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7 Tips to Treat Swollen Feet in Diabetics

Treatment of diabetes doesn’t just include controlling blood sugar levels. You will also have to deal with other health problems it brings along. Swollen feet is one such harm. Fortunately, you can treat them at home with some lifestyle changes.

Diabetes By Ariba KhaliqFeb 20, 2015

Diabetes and Swollen Feet

Diabetics often complain of swelling in the feet and legs. It happens due to improper blood circulation because an increased pressure damages blood capillaries. Damaged capillaries cause peripheral oedema, leakage of fluids into surrounding tissues, which causes swelling. However, several other reasons can play a role in causing swollen feet in diabetics. The risk of infections and severe complications like foot ulcers and gangrene that can even lead to limb amputation can increase in diabetics with swollen feet. That’s why, you should not ignore even minor swelling in your feet. In most cases, when the swelling has just started, simple lifestyle changes can reduce swelling and provide relief to a great extent.  Here are 7 tips for diabetics to reduce swelling in the feet.

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Exercise Regularly

Add this to the other amazing benefits of being active: Regular exercise will improve bone and joint health in your feet and legs, improve circulation to your legs, and will also help to stabilize your blood sugar levels. But you should consult your doctor prior to beginning any exercise program.’ Do not practice rigorous exercises as it can lead to exercise-induced oedema.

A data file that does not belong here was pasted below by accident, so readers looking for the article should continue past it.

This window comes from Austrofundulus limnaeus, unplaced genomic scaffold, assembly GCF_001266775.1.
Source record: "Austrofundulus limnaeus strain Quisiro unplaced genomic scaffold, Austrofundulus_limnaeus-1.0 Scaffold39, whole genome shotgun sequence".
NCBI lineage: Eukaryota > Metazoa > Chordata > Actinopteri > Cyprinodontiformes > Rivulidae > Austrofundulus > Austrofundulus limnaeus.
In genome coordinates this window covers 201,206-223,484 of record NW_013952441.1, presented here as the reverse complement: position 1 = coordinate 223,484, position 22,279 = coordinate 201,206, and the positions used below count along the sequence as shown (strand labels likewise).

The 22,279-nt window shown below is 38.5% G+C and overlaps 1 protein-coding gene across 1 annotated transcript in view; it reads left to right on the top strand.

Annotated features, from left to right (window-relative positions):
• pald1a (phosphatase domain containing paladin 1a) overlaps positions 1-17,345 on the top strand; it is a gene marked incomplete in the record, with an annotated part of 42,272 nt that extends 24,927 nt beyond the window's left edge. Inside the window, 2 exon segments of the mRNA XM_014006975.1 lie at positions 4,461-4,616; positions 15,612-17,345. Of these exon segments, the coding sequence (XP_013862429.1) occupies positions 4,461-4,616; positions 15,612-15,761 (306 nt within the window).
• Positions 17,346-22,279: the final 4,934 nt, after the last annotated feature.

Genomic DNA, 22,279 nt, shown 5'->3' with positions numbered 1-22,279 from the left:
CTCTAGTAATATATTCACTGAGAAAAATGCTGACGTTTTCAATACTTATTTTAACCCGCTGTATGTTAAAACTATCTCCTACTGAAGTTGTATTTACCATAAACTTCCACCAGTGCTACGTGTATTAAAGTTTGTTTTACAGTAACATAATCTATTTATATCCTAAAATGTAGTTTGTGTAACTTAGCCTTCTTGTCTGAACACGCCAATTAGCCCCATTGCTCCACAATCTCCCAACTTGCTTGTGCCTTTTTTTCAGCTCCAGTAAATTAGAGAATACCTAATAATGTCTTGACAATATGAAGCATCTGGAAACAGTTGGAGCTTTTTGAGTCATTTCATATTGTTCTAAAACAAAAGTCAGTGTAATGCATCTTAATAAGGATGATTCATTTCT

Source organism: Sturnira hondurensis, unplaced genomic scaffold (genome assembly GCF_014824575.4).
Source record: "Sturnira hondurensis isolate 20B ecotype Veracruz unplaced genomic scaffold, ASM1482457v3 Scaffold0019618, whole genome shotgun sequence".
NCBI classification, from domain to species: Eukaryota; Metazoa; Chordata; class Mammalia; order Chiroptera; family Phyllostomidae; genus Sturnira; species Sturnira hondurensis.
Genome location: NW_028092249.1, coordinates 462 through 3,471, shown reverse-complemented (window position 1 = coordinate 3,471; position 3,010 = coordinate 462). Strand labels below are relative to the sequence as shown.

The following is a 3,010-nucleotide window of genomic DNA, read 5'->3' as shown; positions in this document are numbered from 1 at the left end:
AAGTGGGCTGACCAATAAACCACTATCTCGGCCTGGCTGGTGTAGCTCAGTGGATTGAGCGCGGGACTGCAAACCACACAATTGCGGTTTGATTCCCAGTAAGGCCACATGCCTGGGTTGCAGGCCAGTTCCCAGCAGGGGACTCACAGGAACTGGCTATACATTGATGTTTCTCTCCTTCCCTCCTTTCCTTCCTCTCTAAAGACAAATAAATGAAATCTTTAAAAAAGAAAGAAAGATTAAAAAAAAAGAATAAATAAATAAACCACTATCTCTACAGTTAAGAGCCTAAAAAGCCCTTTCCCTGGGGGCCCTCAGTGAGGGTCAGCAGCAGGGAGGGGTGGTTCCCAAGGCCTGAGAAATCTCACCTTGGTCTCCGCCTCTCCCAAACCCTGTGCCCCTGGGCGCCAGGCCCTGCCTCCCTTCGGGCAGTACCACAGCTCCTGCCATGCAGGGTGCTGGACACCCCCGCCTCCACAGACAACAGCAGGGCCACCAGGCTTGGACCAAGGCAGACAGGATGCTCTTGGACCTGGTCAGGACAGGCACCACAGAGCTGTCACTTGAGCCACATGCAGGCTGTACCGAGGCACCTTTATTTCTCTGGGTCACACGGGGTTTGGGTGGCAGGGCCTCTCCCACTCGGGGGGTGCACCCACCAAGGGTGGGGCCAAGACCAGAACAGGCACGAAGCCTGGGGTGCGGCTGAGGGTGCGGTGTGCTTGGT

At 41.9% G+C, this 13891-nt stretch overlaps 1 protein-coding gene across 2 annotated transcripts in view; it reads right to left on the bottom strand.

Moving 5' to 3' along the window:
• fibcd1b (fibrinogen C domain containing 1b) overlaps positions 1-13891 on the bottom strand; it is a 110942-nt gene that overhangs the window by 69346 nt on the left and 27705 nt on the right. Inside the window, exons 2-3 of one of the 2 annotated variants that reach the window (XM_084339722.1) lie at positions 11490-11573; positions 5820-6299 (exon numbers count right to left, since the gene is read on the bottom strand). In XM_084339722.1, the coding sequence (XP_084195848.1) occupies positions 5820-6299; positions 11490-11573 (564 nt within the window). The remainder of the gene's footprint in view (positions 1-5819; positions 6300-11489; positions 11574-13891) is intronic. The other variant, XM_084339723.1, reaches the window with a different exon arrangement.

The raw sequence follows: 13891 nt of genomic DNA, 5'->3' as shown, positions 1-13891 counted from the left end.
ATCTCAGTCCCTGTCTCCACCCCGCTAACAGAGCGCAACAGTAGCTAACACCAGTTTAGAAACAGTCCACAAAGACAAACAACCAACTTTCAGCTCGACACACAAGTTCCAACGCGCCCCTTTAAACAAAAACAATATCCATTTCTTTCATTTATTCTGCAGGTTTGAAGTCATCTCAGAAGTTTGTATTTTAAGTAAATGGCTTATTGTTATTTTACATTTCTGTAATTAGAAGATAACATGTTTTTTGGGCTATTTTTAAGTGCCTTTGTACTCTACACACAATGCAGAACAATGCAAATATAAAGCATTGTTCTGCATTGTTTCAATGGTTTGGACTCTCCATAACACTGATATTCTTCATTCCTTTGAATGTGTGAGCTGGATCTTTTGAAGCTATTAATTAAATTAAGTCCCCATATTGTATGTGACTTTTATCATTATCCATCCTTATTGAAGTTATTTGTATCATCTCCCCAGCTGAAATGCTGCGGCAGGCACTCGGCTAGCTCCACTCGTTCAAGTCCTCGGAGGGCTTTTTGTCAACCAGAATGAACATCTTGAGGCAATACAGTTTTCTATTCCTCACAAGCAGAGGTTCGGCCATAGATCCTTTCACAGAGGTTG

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Elevate Your Legs

Elevation of feet (above the heart level) using a support or a pillow for 10-15 minutes every day can help to reduce swelling. Elevation drains out excess fluid from the surrounding tissues and improves circulation.

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Use Compression Stockings and Bandages

Compression products are now widely available for foot care in diabetics. They exert pressure on the affected area and help to get rid of fluid retention. Increased external pressure also causes the fluid to return to the lymphatic system and improves circulation of blood. A study by Wu SC and colleagues showed that use of mild compression socks in diabetic patients with oedema greatly reduced calf and foot swelling without compromising vascularity.

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Reduce Salt Intake

Dietary changes can help a lot in reducing swelling. Diabetics should in general consume less salt and eat foods that are naturally low in sodium because salt increases blood pressure and trigger swelling in the feet.

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Wear Comfortable Shoes

Diabetics should avoid wearing tight shoes. It’s better to buy shoes with one size bigger so that even if your feet start swollen, circulation won’t reduce totally. Also, women having diabetes should avoid wearing high heels. Mr Bhushan suggests visiting a podiatrist for ensuring proper fitting of the shoes or buying shoes from a shop that specializing in shoe fitting for people with diabetes.

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Massage Your Feet

Massage improves blood circulation in the entire leg and reduces pain associated with swelling. A leg and foot massage, either at a salon, spa, or from your partner, can also help reduce swelling. With your legs raised, ask your partner to gently rub the outer part of your legs. Ask them to try long, gentle strokes, circular motions starting at your foot. Just remember to always massage towards the heart.

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Be Careful About Your Posture

Don’t stand or sit for a long period of time. It causes numbness because of reduced circulation. Also, you should avoid sitting with your legs crossed because it affects blood circulation to the extremities.

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